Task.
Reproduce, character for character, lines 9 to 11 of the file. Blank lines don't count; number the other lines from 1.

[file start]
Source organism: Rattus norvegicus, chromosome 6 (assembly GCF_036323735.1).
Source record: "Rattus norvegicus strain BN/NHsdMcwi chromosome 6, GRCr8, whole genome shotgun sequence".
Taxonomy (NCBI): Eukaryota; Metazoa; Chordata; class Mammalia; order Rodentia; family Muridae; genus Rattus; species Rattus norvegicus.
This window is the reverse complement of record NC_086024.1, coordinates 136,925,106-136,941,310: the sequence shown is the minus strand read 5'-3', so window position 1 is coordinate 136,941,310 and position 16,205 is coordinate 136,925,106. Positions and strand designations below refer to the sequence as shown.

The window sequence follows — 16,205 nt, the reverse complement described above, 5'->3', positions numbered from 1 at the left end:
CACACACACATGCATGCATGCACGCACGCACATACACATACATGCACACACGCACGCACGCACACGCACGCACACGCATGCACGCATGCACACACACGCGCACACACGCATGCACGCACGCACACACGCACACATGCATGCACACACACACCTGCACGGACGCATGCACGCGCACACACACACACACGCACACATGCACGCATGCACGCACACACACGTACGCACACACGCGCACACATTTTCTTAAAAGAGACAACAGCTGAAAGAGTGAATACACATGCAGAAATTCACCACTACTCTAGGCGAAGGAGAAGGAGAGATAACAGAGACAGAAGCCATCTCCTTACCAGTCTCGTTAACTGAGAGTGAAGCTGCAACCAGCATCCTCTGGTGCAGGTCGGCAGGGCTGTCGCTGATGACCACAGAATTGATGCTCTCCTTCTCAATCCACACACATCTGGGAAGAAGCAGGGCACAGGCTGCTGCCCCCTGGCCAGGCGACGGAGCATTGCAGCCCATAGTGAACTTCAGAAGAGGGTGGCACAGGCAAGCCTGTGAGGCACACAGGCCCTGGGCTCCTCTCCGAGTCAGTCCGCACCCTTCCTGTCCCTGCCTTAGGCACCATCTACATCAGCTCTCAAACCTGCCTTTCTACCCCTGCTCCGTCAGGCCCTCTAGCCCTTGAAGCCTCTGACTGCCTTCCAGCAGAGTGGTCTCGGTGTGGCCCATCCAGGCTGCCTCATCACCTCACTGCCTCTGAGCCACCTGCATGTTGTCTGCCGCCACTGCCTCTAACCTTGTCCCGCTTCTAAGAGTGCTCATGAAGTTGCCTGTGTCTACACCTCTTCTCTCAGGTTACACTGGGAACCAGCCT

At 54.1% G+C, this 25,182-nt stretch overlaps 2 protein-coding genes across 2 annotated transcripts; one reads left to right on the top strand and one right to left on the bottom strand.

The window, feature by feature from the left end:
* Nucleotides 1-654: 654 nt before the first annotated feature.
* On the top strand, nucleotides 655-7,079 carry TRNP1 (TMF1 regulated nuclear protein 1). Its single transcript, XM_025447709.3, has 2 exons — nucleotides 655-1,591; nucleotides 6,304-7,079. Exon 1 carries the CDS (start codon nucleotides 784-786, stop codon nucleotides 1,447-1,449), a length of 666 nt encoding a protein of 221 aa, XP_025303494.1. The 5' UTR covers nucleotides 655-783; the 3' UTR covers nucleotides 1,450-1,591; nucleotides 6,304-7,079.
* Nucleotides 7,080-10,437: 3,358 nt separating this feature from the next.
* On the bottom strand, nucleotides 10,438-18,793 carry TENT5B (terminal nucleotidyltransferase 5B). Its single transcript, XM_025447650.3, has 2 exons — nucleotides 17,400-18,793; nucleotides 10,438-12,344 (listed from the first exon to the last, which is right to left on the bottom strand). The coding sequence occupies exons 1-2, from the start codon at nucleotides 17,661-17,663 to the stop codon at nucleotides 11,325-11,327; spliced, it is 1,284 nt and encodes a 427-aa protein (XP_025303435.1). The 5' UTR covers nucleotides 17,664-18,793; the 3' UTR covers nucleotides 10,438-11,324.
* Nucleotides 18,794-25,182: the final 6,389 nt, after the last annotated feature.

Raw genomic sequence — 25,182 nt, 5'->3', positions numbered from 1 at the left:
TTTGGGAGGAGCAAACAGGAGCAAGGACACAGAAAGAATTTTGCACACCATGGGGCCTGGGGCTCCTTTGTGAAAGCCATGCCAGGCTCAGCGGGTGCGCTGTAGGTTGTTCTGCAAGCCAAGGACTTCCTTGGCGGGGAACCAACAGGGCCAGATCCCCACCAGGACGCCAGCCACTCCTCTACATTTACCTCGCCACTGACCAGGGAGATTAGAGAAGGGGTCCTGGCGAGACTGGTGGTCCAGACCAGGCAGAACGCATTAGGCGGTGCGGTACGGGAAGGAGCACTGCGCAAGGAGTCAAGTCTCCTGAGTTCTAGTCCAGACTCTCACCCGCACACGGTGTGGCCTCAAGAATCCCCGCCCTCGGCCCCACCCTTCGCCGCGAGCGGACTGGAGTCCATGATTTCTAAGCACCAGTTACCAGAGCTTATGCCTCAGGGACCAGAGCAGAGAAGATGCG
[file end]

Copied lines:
* Nucleotides 1-654: 654 nt before the first annotated feature.
* On the top strand, nucleotides 655-7,079 carry TRNP1 (TMF1 regulated nuclear protein 1). Its single transcript, XM_025447709.3, has 2 exons — nucleotides 655-1,591; nucleotides 6,304-7,079. Exon 1 carries the CDS (start codon nucleotides 784-786, stop codon nucleotides 1,447-1,449), a length of 666 nt encoding a protein of 221 aa, XP_025303494.1. The 5' UTR covers nucleotides 655-783; the 3' UTR covers nucleotides 1,450-1,591; nucleotides 6,304-7,079.
* Nucleotides 7,080-10,437: 3,358 nt separating this feature from the next.